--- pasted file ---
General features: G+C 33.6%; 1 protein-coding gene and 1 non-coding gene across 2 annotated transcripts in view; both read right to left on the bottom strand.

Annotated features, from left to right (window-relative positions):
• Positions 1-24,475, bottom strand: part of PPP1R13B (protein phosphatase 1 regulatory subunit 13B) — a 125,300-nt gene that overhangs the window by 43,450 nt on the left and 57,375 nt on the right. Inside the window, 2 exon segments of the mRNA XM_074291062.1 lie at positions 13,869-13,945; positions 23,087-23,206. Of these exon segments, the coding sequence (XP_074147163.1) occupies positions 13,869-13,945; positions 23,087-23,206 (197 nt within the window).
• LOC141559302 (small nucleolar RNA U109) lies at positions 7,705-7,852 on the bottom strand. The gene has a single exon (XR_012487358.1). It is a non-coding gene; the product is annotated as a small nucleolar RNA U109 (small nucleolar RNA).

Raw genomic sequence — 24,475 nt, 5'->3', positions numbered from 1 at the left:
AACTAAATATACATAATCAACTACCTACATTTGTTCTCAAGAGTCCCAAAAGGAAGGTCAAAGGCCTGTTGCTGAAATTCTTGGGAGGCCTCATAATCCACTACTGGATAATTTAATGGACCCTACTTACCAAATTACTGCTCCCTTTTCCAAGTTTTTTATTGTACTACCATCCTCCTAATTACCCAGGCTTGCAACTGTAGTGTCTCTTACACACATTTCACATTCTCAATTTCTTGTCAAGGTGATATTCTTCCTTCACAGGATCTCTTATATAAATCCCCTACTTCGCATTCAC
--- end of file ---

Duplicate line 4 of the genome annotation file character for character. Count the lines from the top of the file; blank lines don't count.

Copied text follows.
• LOC141559302 (small nucleolar RNA U109) lies at positions 7,705-7,852 on the bottom strand. The gene has a single exon (XR_012487358.1). It is a non-coding gene; the product is annotated as a small nucleolar RNA U109 (small nucleolar RNA).